Reviews

Devlin
The Outcast

(Devlin Music)

4/10

Two years ago, when Devlin emerged from self-imposed exile from a grime scene that he’d spent a few years as one of the leading lights of, he caught listeners off guard; suddenly, the angry young man who’d weaponised fury and made it his calling card was striking a considerably more introspective – and occasionally self-excoriating– tone. ‘The Devil In’ was an album forged fiercely in his own image, without much consideration for the scene’s present trends or for what his audience had come to expect of him. He still sounded prickly on the surface, but the veneer was thinner than before, and what lay beneath was a complex web of introspection and regret.

All of which was bound to leave him at a fork in the road on his next release – continue to tread this newly-routed path, or revisit the kind of territory that made his name in the first place? The title of this fourth LP suggests the former, but in fact the Dagenham native lands somewhere in the middle; for the most part, the blistering belligerence of old is back, but the message is muddled. He spends the opening stages noisily announcing his return, but by track four the violent imagery (‘Scratchlin’) and banal self-aggrandisement (‘Limelight’) is already beginning to wear thin.

Once that’s out of his system, there’re flashes of real vitality; he makes a compelling case for his ongoing relevance with ‘Grime Scene Killa’, and the vulnerable ‘Too Far Gone’ offers the most illuminating look yet at the struggles he went through during his four-year layoff, as he voices doubts about whether the scene he was once at the vanguard of has room for him any more. The problem is that there’s not enough of this. Maybe he got his self-examination out of his system on ‘The Devil In’, because much of what we get here is in the vein of ‘Ride 2 This’, the overriding theme of which is, “here’s an aggressive track for you to pound the punching bag to in the gym.” Flashes of the old brilliance remain, but they’re frustratingly fleeting.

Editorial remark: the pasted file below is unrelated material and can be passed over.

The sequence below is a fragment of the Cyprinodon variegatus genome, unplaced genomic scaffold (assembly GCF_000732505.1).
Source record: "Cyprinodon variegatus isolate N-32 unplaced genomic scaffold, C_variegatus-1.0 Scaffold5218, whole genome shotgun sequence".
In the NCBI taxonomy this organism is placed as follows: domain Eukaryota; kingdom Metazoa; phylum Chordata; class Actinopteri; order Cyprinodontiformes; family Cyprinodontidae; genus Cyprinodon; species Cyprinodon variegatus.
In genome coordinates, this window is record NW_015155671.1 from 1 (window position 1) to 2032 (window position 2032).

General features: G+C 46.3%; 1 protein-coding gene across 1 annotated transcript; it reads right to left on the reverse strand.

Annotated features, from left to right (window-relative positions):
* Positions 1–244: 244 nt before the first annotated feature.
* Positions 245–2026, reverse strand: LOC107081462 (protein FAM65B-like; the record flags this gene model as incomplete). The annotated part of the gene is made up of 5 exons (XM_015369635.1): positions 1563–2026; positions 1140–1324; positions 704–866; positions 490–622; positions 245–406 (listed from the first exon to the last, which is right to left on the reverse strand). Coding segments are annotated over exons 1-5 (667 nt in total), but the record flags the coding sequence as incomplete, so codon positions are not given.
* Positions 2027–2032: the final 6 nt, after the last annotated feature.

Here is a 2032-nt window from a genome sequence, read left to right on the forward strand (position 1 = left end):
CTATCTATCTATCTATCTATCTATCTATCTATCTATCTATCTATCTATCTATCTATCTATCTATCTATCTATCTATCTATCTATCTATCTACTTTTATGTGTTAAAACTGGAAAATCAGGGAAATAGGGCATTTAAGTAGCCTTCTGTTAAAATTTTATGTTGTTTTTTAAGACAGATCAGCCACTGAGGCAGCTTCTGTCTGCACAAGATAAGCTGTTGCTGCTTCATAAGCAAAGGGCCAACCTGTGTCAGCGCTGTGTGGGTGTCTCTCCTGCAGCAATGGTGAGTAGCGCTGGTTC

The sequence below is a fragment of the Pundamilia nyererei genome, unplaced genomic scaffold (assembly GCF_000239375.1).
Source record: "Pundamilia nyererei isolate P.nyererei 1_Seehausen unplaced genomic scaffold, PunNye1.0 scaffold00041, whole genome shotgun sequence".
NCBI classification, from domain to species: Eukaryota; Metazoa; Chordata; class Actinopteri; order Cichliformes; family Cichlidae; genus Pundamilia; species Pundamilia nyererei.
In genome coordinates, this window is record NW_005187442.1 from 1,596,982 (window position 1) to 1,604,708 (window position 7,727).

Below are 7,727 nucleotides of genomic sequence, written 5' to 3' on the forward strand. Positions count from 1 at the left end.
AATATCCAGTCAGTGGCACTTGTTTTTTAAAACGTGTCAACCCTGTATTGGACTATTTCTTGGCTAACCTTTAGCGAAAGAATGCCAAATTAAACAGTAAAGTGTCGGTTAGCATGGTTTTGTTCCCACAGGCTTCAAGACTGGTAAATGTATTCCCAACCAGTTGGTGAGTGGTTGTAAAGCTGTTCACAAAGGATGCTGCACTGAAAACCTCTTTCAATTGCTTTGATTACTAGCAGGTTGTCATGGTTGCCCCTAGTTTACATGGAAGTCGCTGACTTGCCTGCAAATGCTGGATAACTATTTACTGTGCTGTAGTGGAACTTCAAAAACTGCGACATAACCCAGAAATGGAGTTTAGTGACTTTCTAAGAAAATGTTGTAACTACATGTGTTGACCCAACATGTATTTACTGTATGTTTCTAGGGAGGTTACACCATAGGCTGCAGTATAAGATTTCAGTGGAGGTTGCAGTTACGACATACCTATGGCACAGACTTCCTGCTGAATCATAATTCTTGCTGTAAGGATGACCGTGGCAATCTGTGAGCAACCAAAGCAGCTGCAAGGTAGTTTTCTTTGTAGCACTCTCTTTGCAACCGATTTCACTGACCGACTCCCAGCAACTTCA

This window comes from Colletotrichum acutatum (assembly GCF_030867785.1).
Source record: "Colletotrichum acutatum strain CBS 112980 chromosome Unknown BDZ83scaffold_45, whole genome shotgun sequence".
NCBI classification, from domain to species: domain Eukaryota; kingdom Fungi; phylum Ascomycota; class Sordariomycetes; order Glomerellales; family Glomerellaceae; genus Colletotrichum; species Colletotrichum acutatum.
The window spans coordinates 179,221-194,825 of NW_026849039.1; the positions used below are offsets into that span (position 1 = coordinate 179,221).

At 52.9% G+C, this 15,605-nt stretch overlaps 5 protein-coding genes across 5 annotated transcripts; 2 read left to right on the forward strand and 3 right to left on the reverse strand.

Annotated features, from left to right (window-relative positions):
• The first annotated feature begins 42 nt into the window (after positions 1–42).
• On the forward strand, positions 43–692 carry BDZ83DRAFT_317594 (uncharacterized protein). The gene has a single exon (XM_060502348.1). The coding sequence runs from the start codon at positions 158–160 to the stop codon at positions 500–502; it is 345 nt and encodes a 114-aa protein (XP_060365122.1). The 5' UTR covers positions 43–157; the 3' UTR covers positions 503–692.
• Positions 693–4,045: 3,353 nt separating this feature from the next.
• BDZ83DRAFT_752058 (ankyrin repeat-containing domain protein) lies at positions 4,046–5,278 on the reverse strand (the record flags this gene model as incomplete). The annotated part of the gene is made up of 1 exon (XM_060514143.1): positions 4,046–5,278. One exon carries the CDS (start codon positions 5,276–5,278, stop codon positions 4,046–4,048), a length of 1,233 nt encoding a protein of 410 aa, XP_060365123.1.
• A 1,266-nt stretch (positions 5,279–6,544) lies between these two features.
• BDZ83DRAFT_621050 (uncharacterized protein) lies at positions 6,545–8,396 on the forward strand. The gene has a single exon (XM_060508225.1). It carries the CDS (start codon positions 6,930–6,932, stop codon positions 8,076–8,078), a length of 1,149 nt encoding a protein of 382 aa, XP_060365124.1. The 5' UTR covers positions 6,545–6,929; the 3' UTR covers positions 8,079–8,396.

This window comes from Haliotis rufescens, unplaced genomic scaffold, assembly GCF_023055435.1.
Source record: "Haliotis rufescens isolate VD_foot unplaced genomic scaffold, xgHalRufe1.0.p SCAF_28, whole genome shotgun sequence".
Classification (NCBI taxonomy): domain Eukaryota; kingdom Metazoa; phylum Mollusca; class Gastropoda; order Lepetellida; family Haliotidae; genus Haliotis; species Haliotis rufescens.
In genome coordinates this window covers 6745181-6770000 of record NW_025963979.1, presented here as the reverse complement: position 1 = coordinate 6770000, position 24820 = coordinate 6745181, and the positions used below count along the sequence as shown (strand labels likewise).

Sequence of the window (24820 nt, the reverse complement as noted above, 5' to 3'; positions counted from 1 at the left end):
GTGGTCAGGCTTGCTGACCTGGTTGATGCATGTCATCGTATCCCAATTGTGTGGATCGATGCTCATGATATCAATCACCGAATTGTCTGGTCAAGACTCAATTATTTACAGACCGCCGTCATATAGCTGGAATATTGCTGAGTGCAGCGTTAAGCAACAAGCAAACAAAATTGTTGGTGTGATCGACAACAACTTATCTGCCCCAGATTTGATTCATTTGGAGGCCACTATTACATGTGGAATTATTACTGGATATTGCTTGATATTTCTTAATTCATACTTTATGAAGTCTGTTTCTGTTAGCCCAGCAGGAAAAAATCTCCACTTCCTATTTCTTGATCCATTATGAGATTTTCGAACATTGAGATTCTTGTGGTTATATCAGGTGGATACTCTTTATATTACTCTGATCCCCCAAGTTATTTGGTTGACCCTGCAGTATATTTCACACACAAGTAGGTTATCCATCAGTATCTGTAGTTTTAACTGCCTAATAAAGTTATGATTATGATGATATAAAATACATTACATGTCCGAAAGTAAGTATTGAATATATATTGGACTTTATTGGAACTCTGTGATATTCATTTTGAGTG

Support Loud And Quiet from £3 per month and we'll post you our next 9 magazines

As all of us are constantly reminded, it’s getting harder for independent publishers to stay in business, which applies to Loud And Quiet more now than ever, 14 years after we first started printing a magazine that we’ve always given away for free.

Having thought about the best way to support our running costs (the printing and distribution fees, the podcast and production costs etc.) we’d like to ask our readers who really enjoy what we do to subscribe to our next 9 issues over the next 12 months. The cheapest we can afford to do this for works out at £3 per month for UK subscribers, charged yearly.

If that seems like a bit of a punt, you can pay-as-you-go for £4 per month and cancel any time you like. European and world plans are available too, at the lowest rate we can afford.

It’s not just a donation – you’ll receive a physical copy of our magazine through your door and some extra perks detailed on our subscribe page. Digital subscriptions are available worldwide for £15 per year. We hope you consider this a good deal and the best way to keep Loud And Quiet in your life without its content, independence or existence suffering.